In contradiction to the picture, Lever suggests that Mrs. Kennyfeck's chief guests, or at least her personal favourite among those members of Dublin high society, will be the Anglican clergyman, the Dean of Drumcondera. Lever initially lists twenty-three named characters who will be attending the Kennyfecks' soiree, but Phiz depicts a total company of only eighteen, including Roland and the four Kennyfecks, as well as knowing Linton and dreary Lord Kilgoff. The other guests whose names Olivia Kennyfeck reads from her mother's list for Roland's benefit are as follows: Sir Andrew and Lady Janet MacFarline; Lord Charles Frobisher and the Honorable Elliot St. John (aides-de-camp to the Lord Lieutenant of Ireland, and therefore potentially a useful source of information about how the vice-regal authority has responded to Cashel's recent "taming" his prize bull); Lord Chief Justice Malone; the Attorney-General and Mrs. Knivett; the Whites; the Honorable Downie Meek, Under Secretary of State; the Craufurds, the Smythes, Mrs. Felix Brown, and Lady Emmeline Grove; "a set of soldier people . . . — hussars and Queen's Bays, and a Captain Tanker of the Royal Navy, — oh, I remember, he has but one arm, — and then the Pelertons and the Cuffes"; and, at the end of the muster role, Mr. Knox Softly, and the Townleys. The remainder of the guests are feckless young society people, known as "The Refreshers" collectively: "that amiable but undervalued class who are always asked for the evening when the other members of the family are invited to dine. They are the young lady and young gentleman class, — the household with ten daughters, and a governess that sings like, anything but, Persiani. They are briefless barristers, with smart whiskers; and young men reading for the Church, with moustaches; infantry officers, old maids, fellows of college, and the gentleman who tells Irish stories” (Chapter X, "The Coming Dinner-Party Discussed," 83).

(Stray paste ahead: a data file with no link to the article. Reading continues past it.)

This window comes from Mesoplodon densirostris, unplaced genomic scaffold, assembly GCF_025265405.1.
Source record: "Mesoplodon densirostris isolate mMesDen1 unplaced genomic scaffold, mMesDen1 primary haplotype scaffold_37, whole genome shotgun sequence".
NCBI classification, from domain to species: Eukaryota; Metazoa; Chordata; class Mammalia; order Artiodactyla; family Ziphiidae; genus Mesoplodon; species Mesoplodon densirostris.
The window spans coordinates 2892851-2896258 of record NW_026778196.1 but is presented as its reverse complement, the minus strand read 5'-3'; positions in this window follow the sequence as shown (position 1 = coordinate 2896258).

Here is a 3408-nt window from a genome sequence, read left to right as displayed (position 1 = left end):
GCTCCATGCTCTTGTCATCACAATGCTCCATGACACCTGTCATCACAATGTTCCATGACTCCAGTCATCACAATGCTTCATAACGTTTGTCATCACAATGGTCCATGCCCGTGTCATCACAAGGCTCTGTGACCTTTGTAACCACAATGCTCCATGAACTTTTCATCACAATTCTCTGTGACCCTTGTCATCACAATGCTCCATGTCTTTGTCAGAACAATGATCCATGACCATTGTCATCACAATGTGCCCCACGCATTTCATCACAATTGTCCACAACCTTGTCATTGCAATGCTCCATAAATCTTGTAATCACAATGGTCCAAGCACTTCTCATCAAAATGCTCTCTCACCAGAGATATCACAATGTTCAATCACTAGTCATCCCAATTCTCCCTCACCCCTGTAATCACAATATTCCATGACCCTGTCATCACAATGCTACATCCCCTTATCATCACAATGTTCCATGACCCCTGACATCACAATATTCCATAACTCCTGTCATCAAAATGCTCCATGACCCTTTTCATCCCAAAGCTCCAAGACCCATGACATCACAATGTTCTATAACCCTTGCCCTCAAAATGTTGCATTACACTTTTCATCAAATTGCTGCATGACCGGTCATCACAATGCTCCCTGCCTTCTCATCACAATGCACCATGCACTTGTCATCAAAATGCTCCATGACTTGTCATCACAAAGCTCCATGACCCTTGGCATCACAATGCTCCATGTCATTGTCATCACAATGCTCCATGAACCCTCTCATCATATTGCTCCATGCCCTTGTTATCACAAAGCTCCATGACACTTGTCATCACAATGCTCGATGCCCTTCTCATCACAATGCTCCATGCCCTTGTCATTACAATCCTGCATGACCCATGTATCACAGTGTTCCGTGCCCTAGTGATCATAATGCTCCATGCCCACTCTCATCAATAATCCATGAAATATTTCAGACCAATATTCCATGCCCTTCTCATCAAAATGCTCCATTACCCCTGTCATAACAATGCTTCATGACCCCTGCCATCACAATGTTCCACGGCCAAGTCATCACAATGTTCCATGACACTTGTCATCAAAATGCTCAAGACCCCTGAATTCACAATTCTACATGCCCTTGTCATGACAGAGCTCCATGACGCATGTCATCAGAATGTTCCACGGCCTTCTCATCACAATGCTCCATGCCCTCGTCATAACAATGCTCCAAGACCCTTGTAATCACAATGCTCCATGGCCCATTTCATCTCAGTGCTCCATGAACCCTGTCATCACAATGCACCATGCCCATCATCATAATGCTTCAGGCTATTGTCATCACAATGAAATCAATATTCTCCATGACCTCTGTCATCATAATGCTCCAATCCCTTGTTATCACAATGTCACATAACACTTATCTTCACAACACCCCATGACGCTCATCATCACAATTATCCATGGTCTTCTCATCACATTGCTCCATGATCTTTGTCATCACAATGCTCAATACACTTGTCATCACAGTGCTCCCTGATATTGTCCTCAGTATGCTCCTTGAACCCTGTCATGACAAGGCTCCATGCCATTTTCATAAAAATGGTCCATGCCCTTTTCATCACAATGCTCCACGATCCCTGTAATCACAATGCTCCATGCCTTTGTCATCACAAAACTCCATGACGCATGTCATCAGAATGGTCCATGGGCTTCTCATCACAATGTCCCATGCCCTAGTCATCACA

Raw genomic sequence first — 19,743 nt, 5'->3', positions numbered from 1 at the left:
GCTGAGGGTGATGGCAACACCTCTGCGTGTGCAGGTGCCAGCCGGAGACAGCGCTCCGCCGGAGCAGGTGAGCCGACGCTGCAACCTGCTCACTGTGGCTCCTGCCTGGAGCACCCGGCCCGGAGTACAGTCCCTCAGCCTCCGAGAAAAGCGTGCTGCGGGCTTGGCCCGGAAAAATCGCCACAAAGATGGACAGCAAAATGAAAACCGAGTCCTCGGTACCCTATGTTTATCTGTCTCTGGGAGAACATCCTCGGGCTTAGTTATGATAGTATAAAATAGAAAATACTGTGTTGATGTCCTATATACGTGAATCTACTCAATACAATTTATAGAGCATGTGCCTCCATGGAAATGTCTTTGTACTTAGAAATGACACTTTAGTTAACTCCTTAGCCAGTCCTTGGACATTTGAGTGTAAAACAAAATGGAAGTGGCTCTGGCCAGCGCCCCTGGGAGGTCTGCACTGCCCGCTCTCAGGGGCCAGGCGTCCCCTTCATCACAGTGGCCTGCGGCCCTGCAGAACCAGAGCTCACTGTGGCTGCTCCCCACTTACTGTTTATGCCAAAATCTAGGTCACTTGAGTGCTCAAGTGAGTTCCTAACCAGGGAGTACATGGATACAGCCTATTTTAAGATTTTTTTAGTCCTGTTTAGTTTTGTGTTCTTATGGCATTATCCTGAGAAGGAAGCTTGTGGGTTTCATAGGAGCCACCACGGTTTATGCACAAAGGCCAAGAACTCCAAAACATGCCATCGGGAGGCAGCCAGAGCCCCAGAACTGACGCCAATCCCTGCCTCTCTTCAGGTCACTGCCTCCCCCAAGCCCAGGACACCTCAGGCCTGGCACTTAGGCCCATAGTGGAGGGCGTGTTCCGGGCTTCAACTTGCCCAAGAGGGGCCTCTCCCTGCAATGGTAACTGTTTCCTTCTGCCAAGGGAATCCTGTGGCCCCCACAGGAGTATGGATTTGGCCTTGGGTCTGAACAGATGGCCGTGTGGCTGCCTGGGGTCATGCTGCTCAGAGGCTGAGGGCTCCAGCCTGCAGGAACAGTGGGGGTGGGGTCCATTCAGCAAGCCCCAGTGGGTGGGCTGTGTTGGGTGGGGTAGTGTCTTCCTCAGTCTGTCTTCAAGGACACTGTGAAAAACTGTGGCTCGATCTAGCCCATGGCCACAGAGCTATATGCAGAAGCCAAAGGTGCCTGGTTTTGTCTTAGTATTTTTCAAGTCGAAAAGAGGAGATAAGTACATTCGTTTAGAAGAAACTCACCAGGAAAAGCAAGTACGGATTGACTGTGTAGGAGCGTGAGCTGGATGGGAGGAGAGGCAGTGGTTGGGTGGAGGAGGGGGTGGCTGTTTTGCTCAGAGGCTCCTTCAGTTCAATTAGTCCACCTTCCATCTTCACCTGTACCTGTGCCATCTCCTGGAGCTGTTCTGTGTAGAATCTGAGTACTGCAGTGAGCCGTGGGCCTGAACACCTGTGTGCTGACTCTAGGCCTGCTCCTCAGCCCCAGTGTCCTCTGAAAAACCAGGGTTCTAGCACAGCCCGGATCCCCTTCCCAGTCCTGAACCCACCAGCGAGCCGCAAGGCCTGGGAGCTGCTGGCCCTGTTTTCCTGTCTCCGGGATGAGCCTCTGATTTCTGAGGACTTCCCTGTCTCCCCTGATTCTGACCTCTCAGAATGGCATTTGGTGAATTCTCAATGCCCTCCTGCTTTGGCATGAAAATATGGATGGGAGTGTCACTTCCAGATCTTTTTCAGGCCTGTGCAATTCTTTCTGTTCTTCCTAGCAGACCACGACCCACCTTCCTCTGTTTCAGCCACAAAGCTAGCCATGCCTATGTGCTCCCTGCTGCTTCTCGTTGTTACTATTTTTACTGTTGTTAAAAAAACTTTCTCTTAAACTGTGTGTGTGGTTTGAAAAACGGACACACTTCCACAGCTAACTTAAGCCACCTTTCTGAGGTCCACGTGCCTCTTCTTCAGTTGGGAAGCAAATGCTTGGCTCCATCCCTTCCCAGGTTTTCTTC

Although the Kennyfecks have told Roland that this will be just another ordinary dinner party featuring the cream of Dublin society, it will prove significant since the lawyer and his social-climbing, class-conscious wife intend to use this occasion to showcase the fabulously wealthy young Cashel as the ideal prospective bridegroom for their younger daughter, Olivia, towards whom the handsome adventurer seems romantically inclined. Roland comes into his own when "the chit-chat was cuisine in all its modes and tenses" (101). Cashel then expatiates on the virtues of a wild pampas turkey roasted in his own feathers and a clay coating, which Mrs. White dubs "Dinde à la Mexicaine" (104). The passage illustrated involves the Dean's lassoing Mrs. Kennyfeck's yellow turban in imitation of Roland's lassoing the bull.


Lever, Charles. Roland Cashel. With 39 illustrations and engraved title-vignette by Phiz. London: Chapman & Hall, 1850.

Lever, Charles. Roland Cashel. Illustrated by Phiz [Hablot Knight Browne]. Novels and Romances of Charles Lever. Vols. I and II. In two volumes. Boston: Little, Brown, 1907. Project Gutenberg. Last Updated: 19 August 2010.

Steig, Michael. Chapter VII, "Phiz the Illustrator: An Overview and a Summing Up." Dickens and Phiz. Bloomington: Indiana U. P., 1978. Pp. 299-316.

Stevenson, Lionel. Chapter II, "The Wandering Scholar, 1827-1830." Dr. Quicksilver: The Life of Charles Lever. London: Chapman and Hall, 1939. Pp. 16-36.

Created 7 November 2002

Last modified 19 December 2022